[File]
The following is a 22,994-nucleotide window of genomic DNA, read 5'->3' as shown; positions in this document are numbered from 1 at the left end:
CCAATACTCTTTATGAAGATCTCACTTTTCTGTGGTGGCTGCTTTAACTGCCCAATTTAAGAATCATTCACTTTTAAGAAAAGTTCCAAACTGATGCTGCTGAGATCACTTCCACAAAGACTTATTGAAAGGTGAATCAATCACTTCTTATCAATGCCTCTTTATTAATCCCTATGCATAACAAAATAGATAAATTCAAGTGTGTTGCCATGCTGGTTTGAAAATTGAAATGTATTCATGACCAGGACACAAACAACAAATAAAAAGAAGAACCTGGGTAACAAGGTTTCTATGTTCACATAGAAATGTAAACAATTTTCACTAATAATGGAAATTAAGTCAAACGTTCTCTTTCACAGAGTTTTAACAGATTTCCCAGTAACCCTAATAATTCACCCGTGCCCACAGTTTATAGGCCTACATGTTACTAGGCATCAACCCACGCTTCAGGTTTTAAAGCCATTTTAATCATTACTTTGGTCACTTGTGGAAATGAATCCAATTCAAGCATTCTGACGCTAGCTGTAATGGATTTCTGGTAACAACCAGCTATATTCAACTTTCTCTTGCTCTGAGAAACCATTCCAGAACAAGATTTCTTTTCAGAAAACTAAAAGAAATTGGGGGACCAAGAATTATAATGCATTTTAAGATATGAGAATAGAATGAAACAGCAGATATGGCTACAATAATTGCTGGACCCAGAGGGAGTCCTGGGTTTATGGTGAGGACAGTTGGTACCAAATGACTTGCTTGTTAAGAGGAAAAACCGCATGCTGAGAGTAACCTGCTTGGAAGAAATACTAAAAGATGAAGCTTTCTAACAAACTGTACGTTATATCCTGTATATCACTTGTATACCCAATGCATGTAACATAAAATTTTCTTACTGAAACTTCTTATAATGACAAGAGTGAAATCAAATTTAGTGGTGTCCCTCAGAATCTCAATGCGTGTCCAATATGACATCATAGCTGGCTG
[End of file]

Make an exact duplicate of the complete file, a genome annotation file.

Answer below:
The following is a 22,994-nucleotide window of genomic DNA, read 5'->3' as shown; positions in this document are numbered from 1 at the left end:
CCAATACTCTTTATGAAGATCTCACTTTTCTGTGGTGGCTGCTTTAACTGCCCAATTTAAGAATCATTCACTTTTAAGAAAAGTTCCAAACTGATGCTGCTGAGATCACTTCCACAAAGACTTATTGAAAGGTGAATCAATCACTTCTTATCAATGCCTCTTTATTAATCCCTATGCATAACAAAATAGATAAATTCAAGTGTGTTGCCATGCTGGTTTGAAAATTGAAATGTATTCATGACCAGGACACAAACAACAAATAAAAAGAAGAACCTGGGTAACAAGGTTTCTATGTTCACATAGAAATGTAAACAATTTTCACTAATAATGGAAATTAAGTCAAACGTTCTCTTTCACAGAGTTTTAACAGATTTCCCAGTAACCCTAATAATTCACCCGTGCCCACAGTTTATAGGCCTACATGTTACTAGGCATCAACCCACGCTTCAGGTTTTAAAGCCATTTTAATCATTACTTTGGTCACTTGTGGAAATGAATCCAATTCAAGCATTCTGACGCTAGCTGTAATGGATTTCTGGTAACAACCAGCTATATTCAACTTTCTCTTGCTCTGAGAAACCATTCCAGAACAAGATTTCTTTTCAGAAAACTAAAAGAAATTGGGGGACCAAGAATTATAATGCATTTTAAGATATGAGAATAGAATGAAACAGCAGATATGGCTACAATAATTGCTGGACCCAGAGGGAGTCCTGGGTTTATGGTGAGGACAGTTGGTACCAAATGACTTGCTTGTTAAGAGGAAAAACCGCATGCTGAGAGTAACCTGCTTGGAAGAAATACTAAAAGATGAAGCTTTCTAACAAACTGTACGTTATATCCTGTATATCACTTGTATACCCAATGCATGTAACATAAAATTTTCTTACTGAAACTTCTTATAATGACAAGAGTGAAATCAAATTTAGTGGTGTCCCTCAGAATCTCAATGCGTGTCCAATATGACATCATAGCTGGCTG